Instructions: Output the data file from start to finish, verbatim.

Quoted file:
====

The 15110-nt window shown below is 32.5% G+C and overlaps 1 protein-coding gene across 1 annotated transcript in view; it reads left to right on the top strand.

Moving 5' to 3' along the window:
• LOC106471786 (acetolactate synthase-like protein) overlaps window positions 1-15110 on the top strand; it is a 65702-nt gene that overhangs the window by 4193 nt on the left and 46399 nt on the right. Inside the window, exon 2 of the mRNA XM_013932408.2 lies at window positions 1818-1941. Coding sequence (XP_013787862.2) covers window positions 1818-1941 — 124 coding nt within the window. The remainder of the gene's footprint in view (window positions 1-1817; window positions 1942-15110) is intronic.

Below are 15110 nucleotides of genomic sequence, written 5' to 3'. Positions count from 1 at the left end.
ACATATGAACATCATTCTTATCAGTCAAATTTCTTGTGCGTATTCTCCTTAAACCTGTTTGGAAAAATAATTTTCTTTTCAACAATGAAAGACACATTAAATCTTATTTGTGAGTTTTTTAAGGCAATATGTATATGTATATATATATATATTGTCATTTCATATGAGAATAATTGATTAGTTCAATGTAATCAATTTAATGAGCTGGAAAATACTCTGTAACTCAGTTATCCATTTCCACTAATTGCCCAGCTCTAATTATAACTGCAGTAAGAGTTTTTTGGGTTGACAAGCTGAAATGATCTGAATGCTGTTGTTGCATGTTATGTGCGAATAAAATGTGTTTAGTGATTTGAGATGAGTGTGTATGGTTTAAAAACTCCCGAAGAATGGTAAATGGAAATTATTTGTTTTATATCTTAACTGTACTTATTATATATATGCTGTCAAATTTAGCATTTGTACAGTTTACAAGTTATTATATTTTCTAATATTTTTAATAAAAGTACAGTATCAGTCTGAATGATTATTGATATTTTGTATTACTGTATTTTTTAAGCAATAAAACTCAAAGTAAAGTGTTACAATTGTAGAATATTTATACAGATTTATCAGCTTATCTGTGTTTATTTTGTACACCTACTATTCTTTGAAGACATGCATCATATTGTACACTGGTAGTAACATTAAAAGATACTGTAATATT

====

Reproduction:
The 15110-nt window shown below is 32.5% G+C and overlaps 1 protein-coding gene across 1 annotated transcript in view; it reads left to right on the top strand.

Moving 5' to 3' along the window:
• LOC106471786 (acetolactate synthase-like protein) overlaps window positions 1-15110 on the top strand; it is a 65702-nt gene that overhangs the window by 4193 nt on the left and 46399 nt on the right. Inside the window, exon 2 of the mRNA XM_013932408.2 lies at window positions 1818-1941. Coding sequence (XP_013787862.2) covers window positions 1818-1941 — 124 coding nt within the window. The remainder of the gene's footprint in view (window positions 1-1817; window positions 1942-15110) is intronic.

Below are 15110 nucleotides of genomic sequence, written 5' to 3'. Positions count from 1 at the left end.
ACATATGAACATCATTCTTATCAGTCAAATTTCTTGTGCGTATTCTCCTTAAACCTGTTTGGAAAAATAATTTTCTTTTCAACAATGAAAGACACATTAAATCTTATTTGTGAGTTTTTTAAGGCAATATGTATATGTATATATATATATATTGTCATTTCATATGAGAATAATTGATTAGTTCAATGTAATCAATTTAATGAGCTGGAAAATACTCTGTAACTCAGTTATCCATTTCCACTAATTGCCCAGCTCTAATTATAACTGCAGTAAGAGTTTTTTGGGTTGACAAGCTGAAATGATCTGAATGCTGTTGTTGCATGTTATGTGCGAATAAAATGTGTTTAGTGATTTGAGATGAGTGTGTATGGTTTAAAAACTCCCGAAGAATGGTAAATGGAAATTATTTGTTTTATATCTTAACTGTACTTATTATATATATGCTGTCAAATTTAGCATTTGTACAGTTTACAAGTTATTATATTTTCTAATATTTTTAATAAAAGTACAGTATCAGTCTGAATGATTATTGATATTTTGTATTACTGTATTTTTTAAGCAATAAAACTCAAAGTAAAGTGTTACAATTGTAGAATATTTATACAGATTTATCAGCTTATCTGTGTTTATTTTGTACACCTACTATTCTTTGAAGACATGCATCATATTGTACACTGGTAGTAACATTAAAAGATACTGTAATATT